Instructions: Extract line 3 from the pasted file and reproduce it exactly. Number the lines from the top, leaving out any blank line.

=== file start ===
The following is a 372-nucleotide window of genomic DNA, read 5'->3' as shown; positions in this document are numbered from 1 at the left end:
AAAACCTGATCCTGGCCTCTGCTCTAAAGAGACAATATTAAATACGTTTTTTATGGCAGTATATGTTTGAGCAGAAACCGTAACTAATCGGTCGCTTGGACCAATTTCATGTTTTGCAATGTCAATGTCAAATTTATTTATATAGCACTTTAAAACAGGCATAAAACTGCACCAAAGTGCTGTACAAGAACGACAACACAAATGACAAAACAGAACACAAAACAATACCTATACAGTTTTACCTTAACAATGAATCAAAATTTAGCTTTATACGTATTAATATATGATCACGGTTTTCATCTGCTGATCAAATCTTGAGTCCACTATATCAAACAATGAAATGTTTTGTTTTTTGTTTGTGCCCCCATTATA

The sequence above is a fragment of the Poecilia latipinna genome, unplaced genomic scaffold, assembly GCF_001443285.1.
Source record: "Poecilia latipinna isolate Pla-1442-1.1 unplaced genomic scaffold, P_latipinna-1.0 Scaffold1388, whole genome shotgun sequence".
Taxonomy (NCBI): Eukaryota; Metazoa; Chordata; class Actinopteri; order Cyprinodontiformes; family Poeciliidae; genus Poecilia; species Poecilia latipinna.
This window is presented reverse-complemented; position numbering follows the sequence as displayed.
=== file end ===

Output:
The sequence above is a fragment of the Poecilia latipinna genome, unplaced genomic scaffold, assembly GCF_001443285.1.